Do they mention “use and enjoyment” – yes. They intended for us to be able to go in and enjoy the wild nature of these places. But then they took the extraordinary step to defining prohibited uses – among them;

“No use of motor vehicles, motorized equipment or motorboats, no landing of aircraft, no other form of mechanical transport”

The argument that proponents of mountain bike use in wilderness often state is that mountain bikes really were not “a thing” in 1964, and had they been, bikes would have been allowed. We disagree with this often-shared concept. The authors of the Wilderness Act (which was rewritten over 60 times) recognized that the places preserved were also to be experienced, but experienced in a way compatible with the concept of curbing our desire to dominate. It is not a question of keeping anyone out, but a question of how we interact with the resource. Quoting the Act again;

“A wilderness, in contrast with those areas where man and his works dominate the landscape, is hereby recognized as an area where the earth and its community of life are untrammeled by man, where man himself is a visitor who does not remain”

Mechanical transport allows us to “dominate the landscape”. The language in the Act meant to guard against those activities.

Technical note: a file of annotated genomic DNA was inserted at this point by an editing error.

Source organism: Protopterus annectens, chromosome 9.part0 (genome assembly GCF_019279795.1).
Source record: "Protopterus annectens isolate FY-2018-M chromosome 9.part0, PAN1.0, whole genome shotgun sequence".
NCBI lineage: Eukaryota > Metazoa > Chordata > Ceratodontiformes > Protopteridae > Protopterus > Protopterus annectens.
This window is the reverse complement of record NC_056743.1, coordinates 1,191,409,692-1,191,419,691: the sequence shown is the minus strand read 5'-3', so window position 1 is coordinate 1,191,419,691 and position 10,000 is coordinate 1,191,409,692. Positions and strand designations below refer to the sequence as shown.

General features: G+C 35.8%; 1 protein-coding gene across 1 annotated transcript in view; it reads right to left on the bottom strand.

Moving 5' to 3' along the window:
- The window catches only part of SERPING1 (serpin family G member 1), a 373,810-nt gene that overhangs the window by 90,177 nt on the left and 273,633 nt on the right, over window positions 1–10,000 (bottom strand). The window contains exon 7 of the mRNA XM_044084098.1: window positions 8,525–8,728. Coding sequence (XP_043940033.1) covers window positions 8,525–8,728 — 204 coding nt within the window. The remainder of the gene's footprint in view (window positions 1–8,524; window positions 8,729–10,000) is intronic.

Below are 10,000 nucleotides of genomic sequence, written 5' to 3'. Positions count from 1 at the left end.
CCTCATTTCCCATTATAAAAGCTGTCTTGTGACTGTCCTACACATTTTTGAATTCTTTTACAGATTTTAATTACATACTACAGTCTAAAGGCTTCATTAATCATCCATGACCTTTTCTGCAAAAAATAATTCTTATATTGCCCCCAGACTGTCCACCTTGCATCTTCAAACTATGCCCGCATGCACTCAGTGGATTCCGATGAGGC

The law goes on to outline areas that meet the definition of wilderness maintaining a “primeval character” and yet provides for a “primitive form of recreation.” The law was not meant to lock anyone out, but to challenge us to experience land in a way compatible with the intent of preserving wildness.

The team at SAWS works year in and year out to help the National Forest staff of the Southern Appalachians to preserve the wilderness character of the 45 wilderness areas we serve. We educate the public about the resource, we maintain trails so that others may experience the wild, and we interact with other partners to promote the value of all public lands. This effort to change the Wilderness Act is not only something we strongly oppose, but is something that is pulling the public lands community apart (there is a strong case to be made that this effort is doing that by design).

Do we hate mountain bikers? Of course not. Most of our staff mountain bike themselves and value having opportunities to ride in wild places, just not in designated wilderness. As an organization we have stood side by side with mountain bike clubs across our landscape to define places appropriate for wilderness and places better positioned for other designations to preserve for current and future mountain bike use. We want mountain bikers to come enjoy the wilderness, just leave the bike behind for a time.

If allowed, the goal of enabling mountain bike use in wilderness will become a wedge between groups that all value public lands. If you pay attention to the legislative champions of the Mountain Bikes in Wilderness Bill, you will see the same names that want federal lands handed over to the states, states that have a track record of selling off the public commons.

We will not fall victim of the wedge, we will stand by defending the Wilderness Act, and by our word to collaborate with groups like the International Mountain Bike Association (IMBA) to do what is right for wilderness while addressing the concerns of the mountain bike community around places to ride. But make no mistake – we stand for wilderness and we will steward the wild in the halls of Congress if we must.